According to the ancient myth of King Midas, everything he touched turned to gold. The king saw that the most precious commodity to him was in tangible wealth. When Midas turned his daughter to gold, he would only see in atonement that the living are the most important asset he could ever embrace.
Much like King Midas, investors are driven by self-interest to preserve the world in which all live. Unlike King Midas, there doesn’t need to be a tradeoff between the "good" of sustainable investing and the “bad” of making money. Investors are driven by a genuine interest to engage in sustainable and responsible investing, and evidence shows that such investments are driving competitive returns that perpetuate long-term financial performance outcomes.
The growing concern around the use of plastic and the impact of plastic pollution on the environment has developed as an area of focus for investors as climate change takes effect. While society bemoans the depth of the crisis, it is important to see that investors are also actively engaged and taking part in an increasingly enriched dialogue that drives actionable change.
A unique opportunity exists for asset managers and institutional investors to implement ESG (environmental, social and governance) investment strategies into their portfolio offering.
[Figure 1: Online conversation across a 30day period, highlighting corporations under scrutiny from NGO, international institutions and activists over plastic waste concerns. Volume of conversation, represented by the size of the coloured bubbles, shows that PepsiCo, Coca-Cola, and Walt-Disney feature prominently and were urged to take real step-changes to their plastic production, packaging, and waste recycling policies. Source: Polecat Intelligence]
Investing in sustainable businesses that score well on ESG criteria is advantageous. According to Blackrock, a key investor in supermarket chain Tesco, companies that display these attributes often adapt to ESG risks and are therefore more resilient. They also provide more sustainable long-term returns and gains for their clients.
There’s a large reputational element as well, for both investors and the companies that they have a stake in. Businesses that are perceived well with social purpose will have an edge in the market and in attracting talent to work for them. People are more likely to want to do business with, and be employed by, a company with good ESG characteristics.
Research from PIMCO puts totals assets under management for sustainable investments at more than $22trillion globally and anticipates this trend to continue over time as investments move mainstream. Importantly, a significant pillar of its ESG investment platform is founded on sustainability principles—subjecting businesses in their portfolio to a rigorous ESG evaluation process to drive value, strong returns, and to help clients manage their exposure to risk.
Businesses should worry if they are not compliant. "Greenwashing" could disqualify a company from inclusion in ESG-led portfolio investment strategies. The stringent processes applied reflect the standards by which companies will be judged. After all, consumers will now issue their own assessment of misbehaving companies, and act accordingly on social media to the ruin of many corporate reputations.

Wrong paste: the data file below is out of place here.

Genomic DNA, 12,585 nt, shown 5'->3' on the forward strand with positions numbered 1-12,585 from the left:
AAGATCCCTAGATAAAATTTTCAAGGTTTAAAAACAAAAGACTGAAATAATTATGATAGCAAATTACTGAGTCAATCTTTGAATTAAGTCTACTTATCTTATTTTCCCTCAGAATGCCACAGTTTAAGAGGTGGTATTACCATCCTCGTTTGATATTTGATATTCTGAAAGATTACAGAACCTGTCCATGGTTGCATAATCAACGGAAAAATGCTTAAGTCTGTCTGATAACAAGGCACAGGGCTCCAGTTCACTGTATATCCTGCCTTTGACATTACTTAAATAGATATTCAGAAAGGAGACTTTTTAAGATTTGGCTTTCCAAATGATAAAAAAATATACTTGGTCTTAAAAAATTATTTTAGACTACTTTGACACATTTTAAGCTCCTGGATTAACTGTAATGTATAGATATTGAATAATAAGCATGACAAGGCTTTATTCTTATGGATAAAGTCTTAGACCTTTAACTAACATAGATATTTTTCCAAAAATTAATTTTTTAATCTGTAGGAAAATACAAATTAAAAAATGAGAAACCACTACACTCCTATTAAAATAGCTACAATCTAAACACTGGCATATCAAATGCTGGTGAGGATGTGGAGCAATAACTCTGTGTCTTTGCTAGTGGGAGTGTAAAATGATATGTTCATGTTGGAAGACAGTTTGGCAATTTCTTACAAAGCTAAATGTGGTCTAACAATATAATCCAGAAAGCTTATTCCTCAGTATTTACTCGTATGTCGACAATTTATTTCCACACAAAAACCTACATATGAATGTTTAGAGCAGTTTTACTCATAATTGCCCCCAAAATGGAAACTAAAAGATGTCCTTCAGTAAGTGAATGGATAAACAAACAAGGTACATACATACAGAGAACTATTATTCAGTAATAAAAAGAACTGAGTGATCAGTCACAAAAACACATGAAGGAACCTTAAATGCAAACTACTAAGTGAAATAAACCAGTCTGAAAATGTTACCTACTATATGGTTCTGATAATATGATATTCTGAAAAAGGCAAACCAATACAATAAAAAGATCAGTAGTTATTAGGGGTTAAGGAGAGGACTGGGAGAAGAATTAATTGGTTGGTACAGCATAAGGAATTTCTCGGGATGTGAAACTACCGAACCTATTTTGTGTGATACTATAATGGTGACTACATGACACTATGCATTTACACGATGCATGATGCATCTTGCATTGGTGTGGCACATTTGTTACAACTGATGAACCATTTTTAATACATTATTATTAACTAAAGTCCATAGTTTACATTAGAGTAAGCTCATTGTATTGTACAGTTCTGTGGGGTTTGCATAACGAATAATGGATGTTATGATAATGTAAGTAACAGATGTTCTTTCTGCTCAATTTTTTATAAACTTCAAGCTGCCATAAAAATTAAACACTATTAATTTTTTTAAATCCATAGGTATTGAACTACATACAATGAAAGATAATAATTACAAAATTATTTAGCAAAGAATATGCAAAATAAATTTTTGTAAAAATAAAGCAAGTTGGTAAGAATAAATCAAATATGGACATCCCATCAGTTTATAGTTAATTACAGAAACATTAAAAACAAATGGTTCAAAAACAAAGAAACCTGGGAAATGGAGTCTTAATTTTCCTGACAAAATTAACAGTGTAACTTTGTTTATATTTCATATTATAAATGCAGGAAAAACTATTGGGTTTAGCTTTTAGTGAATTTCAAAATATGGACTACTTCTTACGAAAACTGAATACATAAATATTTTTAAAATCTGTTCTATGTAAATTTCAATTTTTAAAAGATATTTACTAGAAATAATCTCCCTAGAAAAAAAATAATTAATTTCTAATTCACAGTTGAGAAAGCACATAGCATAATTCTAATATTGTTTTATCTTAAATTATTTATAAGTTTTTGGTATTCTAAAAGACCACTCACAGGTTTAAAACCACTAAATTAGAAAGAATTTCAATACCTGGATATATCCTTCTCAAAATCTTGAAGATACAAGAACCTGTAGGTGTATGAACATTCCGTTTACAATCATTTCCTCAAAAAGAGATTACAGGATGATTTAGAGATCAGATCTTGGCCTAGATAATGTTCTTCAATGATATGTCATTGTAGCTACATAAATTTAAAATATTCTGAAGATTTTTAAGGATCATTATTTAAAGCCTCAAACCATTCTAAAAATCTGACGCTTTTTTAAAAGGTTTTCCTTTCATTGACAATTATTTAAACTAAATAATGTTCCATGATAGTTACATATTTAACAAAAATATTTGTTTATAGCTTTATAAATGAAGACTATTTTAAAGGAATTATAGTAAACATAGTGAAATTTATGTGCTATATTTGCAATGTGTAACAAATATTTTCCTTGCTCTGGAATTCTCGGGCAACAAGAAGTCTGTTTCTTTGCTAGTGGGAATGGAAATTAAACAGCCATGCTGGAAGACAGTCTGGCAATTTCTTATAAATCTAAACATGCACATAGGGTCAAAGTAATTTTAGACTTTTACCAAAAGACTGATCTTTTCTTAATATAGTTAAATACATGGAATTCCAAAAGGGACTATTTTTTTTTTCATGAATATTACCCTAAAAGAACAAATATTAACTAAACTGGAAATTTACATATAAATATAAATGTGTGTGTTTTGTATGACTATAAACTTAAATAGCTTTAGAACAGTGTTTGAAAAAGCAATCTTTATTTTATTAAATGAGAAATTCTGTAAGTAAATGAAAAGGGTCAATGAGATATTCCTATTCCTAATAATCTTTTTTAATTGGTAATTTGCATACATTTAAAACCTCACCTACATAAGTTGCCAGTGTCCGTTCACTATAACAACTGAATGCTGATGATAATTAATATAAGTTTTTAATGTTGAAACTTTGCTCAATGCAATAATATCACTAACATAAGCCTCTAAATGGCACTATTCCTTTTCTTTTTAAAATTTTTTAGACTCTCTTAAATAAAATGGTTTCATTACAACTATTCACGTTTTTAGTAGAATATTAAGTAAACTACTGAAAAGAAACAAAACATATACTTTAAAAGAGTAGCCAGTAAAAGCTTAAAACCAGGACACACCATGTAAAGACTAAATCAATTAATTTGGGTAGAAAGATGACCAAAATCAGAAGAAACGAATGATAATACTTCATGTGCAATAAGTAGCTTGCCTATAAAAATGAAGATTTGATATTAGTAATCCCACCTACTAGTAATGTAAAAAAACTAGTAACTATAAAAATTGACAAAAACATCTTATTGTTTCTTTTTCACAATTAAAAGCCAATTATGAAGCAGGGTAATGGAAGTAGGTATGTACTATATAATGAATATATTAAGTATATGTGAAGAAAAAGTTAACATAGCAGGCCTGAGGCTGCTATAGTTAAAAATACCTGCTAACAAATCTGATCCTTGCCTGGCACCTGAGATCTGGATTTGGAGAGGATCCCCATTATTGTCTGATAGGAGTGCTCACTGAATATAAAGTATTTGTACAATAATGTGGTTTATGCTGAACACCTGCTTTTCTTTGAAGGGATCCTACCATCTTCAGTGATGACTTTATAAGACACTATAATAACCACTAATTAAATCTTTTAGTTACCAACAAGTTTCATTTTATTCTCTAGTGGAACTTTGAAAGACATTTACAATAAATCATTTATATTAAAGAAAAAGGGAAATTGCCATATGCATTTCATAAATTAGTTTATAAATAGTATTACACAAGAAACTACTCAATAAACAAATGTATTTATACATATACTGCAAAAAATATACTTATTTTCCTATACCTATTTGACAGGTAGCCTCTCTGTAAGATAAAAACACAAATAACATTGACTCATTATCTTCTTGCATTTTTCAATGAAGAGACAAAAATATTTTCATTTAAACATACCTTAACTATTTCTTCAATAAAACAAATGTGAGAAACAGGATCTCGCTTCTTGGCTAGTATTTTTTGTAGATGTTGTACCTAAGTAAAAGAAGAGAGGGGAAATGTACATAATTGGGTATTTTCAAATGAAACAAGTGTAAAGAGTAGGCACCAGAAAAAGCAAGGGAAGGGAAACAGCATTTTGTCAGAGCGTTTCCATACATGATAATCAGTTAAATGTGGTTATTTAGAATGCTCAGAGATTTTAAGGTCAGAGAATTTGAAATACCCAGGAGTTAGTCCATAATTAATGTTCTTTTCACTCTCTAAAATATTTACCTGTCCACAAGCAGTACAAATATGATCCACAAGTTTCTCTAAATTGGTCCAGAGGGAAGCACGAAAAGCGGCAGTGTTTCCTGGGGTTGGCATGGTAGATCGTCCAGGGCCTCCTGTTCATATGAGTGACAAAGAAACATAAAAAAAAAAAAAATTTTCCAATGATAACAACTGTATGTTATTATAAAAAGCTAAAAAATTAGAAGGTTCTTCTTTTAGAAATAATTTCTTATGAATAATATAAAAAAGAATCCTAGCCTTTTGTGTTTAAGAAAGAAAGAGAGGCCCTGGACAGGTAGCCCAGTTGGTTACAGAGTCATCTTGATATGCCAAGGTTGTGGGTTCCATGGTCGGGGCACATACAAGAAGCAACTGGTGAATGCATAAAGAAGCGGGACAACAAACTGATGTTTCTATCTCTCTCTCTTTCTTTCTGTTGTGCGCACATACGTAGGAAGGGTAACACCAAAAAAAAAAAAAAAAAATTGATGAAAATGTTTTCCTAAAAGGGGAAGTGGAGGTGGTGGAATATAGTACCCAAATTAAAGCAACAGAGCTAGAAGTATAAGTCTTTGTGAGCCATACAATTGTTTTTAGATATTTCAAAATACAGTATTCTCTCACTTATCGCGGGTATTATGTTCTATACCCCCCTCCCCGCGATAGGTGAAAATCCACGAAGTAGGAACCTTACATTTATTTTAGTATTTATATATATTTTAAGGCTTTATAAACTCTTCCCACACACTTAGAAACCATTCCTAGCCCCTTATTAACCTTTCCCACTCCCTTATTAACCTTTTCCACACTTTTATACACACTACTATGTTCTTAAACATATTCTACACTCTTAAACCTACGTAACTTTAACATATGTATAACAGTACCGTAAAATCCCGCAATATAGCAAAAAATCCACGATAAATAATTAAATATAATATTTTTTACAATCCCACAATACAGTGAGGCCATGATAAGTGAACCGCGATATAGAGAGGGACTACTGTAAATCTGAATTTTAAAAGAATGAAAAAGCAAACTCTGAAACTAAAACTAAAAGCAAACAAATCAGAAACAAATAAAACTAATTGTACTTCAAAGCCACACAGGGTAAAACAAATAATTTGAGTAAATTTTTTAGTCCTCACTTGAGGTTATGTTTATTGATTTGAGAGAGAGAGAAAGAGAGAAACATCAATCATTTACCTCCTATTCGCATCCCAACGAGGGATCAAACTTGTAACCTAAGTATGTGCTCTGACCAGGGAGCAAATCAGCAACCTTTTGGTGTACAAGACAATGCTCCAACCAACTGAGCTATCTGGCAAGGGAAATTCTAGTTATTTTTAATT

By aligning to social purposes and sustainable goals, global corporates can out-perform competitors to create longer-term value, and in doing so, gain reputational capital. This is demonstrated in the views of their most important stakeholders. Investors do not just show an eagerness to engage in a dialogue for responsible investing, but also a willingness to punish companies for lapses in action and poor environmental practices.
In June this year, As You Sow, a shareholder advocacy group, pressured the likes of PepsiCo, Unilever, and Procter and Gamble to reduce plastic packaging and provide full disclosure on a number of plastics reduction goals. Key investors including Aviva Investors, Hermes Investment Management, Impax Investment and NEI Investments, representing more than $1trillion of assets, issued a letter of demand which placed pressure on corporations to act immediately to redress plastic waste or risk reputational damage.
Companies that align with society’s shifting priorities for sustainable drivers have also spurred greater R&D innovation and created competitive advantage for corporates.
Investment firm Liontrust has recently diversified its portfolio to include companies that are sustainable and innovating within the area of plastic waste production.
Other large investors also watching closely the likes of Smurfit Kappa, a paper packaging company set to see rapid growth in the development of alternative plastic materials.
Investors acknowledge the challenges of society and the new climate realities which we all live in. Understanding the breadth of the problem and playing a significant role in global capital markets, institutional investors drive actionable change through stakeholders and the value-chains they enable.
Much like the myth of Midas, who ultimately sought to share his wealth with the city and thrive among its citizens, the growth of cities is driven by a global economy. As wealth increases among populations around the world, engagement with society on climate related issues is absolutely necessary— whether in the drive for plastic-free oceans or cleaner air for everyone. Active engagement in ESG is worth its weight in gold.